- Historic Sites
Mason & Dixon: Their Line And Its Legend
February 1964 | Volume 15, Issue 2
Jeremiah Dixon, always the lesser-known partner in the survey and other joint ventures with Mason, soon dropped out of history. He died in 1779. Charles Mason, for all his accomplishments as a scientist, fell into financial and physical decline in the early 1780’s. In the fifteen years following the project in the New World, he had completed his star charts, which were to become a standard navigation aid, and had made various scientific expeditions for the Royal Society. Also, during this time, he assumed the responsibilities of a wife and family. But the remuneration for what was primarily a scholarly career was then, as now, inadequate for the demands of a growing household and declining health. Late in 1786 Mason turned up in Philadelphia with his wife and eight children. What prompted this return to the scene of his definitive project of twenty years earlier can only be conjectured. Apparently he had some hope that Franklin might be able to find a place for him. He may have thought of participating in the survey of western lands now opening up; but he died a few weeks after his arrival.
With the years, much of the work of the surveyors inevitably became undone. Some of the original boundary stones were removed, either by builders who found them handy for incorporating into a wall, or by farmers who found them in the way while plowing, or occasionally by someone who felt that his property was on the wrong side of the state line. In the western region, where earthen mounds had formed the markers, the elements tended to obliterate them. The first of several resurveys was begun in 1849 to re-establish the complex boundary relations at the northwest corner of Delaware. More refined instruments and more accurate astronomical and geodetic data for the mathematical evaluation of observations disclosed slight errors in the work of Mason and Dixon, but Lieutenant Colonel James D. Graham of the U.S. Army Engineers, who supervised the 1849 resurvey, made a point of praising “the surprising accuracy” of the 1764 observations. Colonel Graham’s reaction was to be echoed in 1885, when the U.S. Coast and Geodetic Survey confirmed the western extension of the line which divided Pennsylvania from what had become, in the meantime, West Virginia.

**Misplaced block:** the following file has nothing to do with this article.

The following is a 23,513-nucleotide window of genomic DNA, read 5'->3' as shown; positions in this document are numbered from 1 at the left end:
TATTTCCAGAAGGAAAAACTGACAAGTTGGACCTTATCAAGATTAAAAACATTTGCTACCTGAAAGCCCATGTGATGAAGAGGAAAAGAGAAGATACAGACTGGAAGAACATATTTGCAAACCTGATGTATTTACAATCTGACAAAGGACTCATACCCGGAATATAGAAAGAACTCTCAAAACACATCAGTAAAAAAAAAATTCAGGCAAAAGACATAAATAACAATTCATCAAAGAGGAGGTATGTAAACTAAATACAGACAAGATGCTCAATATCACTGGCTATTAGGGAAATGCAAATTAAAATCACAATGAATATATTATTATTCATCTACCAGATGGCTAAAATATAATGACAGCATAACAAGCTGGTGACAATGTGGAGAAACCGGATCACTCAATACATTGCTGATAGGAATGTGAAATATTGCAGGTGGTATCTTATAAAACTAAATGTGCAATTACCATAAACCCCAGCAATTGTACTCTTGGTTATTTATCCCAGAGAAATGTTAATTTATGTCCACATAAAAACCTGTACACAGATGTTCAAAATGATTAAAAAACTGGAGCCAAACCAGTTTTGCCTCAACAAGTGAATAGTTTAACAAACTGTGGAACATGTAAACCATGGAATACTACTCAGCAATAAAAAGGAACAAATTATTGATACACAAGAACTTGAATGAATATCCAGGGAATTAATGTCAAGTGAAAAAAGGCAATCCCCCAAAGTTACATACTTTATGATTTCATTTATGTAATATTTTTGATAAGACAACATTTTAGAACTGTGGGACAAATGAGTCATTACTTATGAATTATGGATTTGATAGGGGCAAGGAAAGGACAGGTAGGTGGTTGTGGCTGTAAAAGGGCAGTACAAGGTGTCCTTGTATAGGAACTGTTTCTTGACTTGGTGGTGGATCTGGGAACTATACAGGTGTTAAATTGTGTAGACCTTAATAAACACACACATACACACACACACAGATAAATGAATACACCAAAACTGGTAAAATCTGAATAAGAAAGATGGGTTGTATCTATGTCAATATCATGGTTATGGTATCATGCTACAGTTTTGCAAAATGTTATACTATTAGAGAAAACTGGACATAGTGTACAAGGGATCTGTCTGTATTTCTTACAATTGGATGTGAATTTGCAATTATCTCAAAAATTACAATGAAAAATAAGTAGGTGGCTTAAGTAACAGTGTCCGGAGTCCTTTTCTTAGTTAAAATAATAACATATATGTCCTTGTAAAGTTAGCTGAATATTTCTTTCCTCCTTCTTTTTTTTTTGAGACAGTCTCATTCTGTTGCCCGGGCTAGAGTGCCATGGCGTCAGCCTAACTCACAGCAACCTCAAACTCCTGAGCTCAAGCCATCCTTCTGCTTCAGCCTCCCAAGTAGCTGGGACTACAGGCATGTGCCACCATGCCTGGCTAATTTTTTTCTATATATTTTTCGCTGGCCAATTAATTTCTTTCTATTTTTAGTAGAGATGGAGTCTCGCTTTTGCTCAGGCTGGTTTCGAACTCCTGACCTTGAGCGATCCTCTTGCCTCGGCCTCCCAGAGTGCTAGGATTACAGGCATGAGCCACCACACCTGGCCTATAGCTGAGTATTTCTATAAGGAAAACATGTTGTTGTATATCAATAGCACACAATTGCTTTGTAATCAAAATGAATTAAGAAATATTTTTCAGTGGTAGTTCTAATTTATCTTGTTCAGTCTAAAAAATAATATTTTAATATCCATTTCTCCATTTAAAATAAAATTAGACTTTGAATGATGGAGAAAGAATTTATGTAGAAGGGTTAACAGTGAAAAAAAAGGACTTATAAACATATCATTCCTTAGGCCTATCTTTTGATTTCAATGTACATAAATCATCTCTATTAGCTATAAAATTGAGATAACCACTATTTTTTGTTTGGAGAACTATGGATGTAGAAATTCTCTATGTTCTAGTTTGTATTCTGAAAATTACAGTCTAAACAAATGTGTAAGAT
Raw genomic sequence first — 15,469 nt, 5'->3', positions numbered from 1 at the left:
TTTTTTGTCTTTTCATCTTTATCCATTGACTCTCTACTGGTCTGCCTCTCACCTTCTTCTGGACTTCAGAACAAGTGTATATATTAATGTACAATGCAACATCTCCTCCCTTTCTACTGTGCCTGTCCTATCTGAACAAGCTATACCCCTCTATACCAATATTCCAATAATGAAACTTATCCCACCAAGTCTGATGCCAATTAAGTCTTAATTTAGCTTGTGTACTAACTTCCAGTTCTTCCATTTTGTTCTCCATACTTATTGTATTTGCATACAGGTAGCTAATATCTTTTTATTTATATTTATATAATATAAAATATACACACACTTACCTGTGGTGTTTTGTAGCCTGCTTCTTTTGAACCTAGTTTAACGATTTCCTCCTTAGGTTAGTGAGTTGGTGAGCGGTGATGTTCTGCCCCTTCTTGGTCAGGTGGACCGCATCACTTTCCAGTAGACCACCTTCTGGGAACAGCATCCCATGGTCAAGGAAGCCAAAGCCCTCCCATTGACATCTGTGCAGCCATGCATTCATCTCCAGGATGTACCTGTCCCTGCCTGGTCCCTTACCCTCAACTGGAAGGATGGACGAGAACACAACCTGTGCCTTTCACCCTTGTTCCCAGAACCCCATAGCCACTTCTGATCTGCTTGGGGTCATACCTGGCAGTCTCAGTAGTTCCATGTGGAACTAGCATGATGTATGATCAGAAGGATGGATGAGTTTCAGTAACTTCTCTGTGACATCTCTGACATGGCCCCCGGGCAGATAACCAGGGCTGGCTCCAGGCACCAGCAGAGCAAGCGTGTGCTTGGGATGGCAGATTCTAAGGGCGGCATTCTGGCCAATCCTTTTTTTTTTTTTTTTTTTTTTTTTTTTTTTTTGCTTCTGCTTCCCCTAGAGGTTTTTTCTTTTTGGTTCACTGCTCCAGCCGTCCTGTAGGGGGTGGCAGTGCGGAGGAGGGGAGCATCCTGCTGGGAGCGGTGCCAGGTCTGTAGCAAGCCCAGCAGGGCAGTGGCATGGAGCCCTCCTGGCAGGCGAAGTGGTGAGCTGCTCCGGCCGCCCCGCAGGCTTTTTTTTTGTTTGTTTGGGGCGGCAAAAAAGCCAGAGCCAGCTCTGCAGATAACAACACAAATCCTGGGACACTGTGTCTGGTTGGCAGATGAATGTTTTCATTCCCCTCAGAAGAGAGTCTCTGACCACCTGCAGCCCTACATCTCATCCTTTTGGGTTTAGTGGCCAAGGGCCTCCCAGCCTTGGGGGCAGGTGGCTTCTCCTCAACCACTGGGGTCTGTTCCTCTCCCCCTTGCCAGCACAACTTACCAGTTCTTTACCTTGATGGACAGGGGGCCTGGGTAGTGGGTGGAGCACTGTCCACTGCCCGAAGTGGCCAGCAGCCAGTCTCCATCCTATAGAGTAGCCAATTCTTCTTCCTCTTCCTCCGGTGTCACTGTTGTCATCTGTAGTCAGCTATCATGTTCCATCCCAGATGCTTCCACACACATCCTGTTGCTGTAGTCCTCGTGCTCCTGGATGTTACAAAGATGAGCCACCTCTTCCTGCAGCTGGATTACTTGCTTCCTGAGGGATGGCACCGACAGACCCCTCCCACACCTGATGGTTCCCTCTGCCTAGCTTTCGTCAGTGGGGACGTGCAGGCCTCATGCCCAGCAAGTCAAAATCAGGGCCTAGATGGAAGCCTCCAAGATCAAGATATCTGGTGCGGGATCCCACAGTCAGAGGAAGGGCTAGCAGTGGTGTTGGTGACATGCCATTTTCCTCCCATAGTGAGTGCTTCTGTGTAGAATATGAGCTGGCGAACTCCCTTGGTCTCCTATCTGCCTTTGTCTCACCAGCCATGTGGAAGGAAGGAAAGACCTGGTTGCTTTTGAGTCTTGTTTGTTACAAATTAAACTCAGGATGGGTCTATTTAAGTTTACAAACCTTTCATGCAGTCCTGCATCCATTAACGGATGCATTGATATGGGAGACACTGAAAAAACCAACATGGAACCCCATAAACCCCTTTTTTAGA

Another resurvey was run in 1902—again under joint commissions from Maryland and Pennsylvania and with the aid of the U.S. Coast and Geodetic Survey. Where practicable, the original markers were reset in concrete; otherwise, new stones were put in place with the dates 1766/7 and 1902 carved, respectively, on their eastern and western faces. The result, stated the commissioners in their final report, was to confirm the remarkably small degree of error in the work of Mason and Dixon, which was carried on through wild country without the benefit of modern instruments. For the two English scientists who laid down the line, this should be a sufficient memorial.